What’s worse than random strangers at a holiday party grilling you about your love life? It’s your family inquiring: “Are you dating anyone?” Never mind that these are presumably some of the most important people in your life who genuinely care about you. Even the most secure singles can feel as if they’re attending an inquisition.
Of course, it’s fair game to be asked about your work or workout schedule. But there’s something about an inquiry into your romantic status that makes us bristle. I’ve heard both women and men reveal that the question made them feel like failures. Some even suspected their relatives were probing them on purpose to expose their inadequacies. Others hated this question so much that they planned to skip family events altogether.
I’ve read advice columns that offer witty comebacks to obnoxious relatives’ remarks or suggest you come armed with clever arguments about why single life is so great. This takes waaay too much work and blows a simple question out of proportion.
Instead of going on the defensive, I suggest a new approach: Be positive. Be authentic. Be honest.
Here are some tips on preventing nosy family members from wrecking your merry good time:
1) Give them the facts
Them: How’s your love life going?
You: Okay. I’d like to meet some special. I’m trying online dating.
Strategy: You don’t dodge the question. You treat it like any other topic and declare your goal and what you’re doing to reach it. Your matter-of-fact attitude doesn’t invite judgment. Plus, no can argue with someone making an effort.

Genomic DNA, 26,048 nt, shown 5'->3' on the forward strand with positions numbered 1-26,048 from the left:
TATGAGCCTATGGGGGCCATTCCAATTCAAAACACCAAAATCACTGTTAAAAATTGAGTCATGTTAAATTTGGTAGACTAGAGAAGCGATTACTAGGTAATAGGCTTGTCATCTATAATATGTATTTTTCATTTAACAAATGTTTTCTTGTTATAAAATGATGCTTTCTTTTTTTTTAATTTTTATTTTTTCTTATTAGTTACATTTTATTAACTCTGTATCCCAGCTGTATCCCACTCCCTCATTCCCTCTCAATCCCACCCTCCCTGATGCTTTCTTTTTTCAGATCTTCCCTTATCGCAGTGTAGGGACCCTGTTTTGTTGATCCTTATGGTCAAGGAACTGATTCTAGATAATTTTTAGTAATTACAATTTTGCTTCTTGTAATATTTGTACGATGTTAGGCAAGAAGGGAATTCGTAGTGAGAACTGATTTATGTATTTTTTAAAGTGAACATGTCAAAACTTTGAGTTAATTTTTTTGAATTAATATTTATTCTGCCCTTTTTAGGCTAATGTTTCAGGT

2) Deflect negative comments by asking for support
Them: Finding someone is so hard these days. I wouldn’t want to have to date at your age. All the men online are losers. The women are just looking for someone to buy their meals.
You: Well, we all have to keep trying. Wish me luck!
Strategy: You’re not letting them drag you down the rabbit hole of hopelessness. You’re shutting down the discussion and taking away their chance to give you a speech about the “state of romance” today. You also shift the energy by asking your family to root for you.
3) Don’t debate your marketability
Them: Well, I don’t understand why you’re still single. You’re such a catch.
You: Thanks. I appreciate the compliment.
Strategy: You’re not engaging in an exchange about your value on the dating market and why potential suitors aren’t lining up to put a ring on it. (They might be, but your great uncle doesn’t need the details.) You’re not a sad story! So turn the tables by assuming they were trying to flatter you.
4) Get them talking
Them: Still single?
You: Yes. You know I never heard the story about how you guys started dating. Did you meet through friends?
Strategy: You take the focus off you. You give your second cousin a chance to talk about herself, which she’ll probably love. Plus, you just created the opportunity to connect with her and hear a good story. Maybe you’ll even learn something in the meantime.
Your relatives might keep badgering you, and you might need to escape by establishing your boundaries with “Enough talk about dating! I want to see if the pie is being served.” Give them the benefit of the doubt that they probably aren’t the most skilled conversationalists. They might not read your cues that the subject is uncomfortable for you.
They’re probably also talking to you through the lens of their own fears and insecurities. Marriages end. Spouses die. And they might be asking about your experiences to prepare themselves for a day when they might be single.
Instead of reacting, use the chat as a chance to reassure them that you’re still okay, whether or not you brought a guest. Then go get some pie.
About the Author:
Sarah Elizabeth Richards is a journalist and the author of Motherhood, Rescheduled: The New Frontier of Egg Freezing and the Women Who Tried It. Her writing has appeared in The New York Times, The Wall Street Journal, Marie Claire, Elle, Cosmopolitan, Slate, and Salon.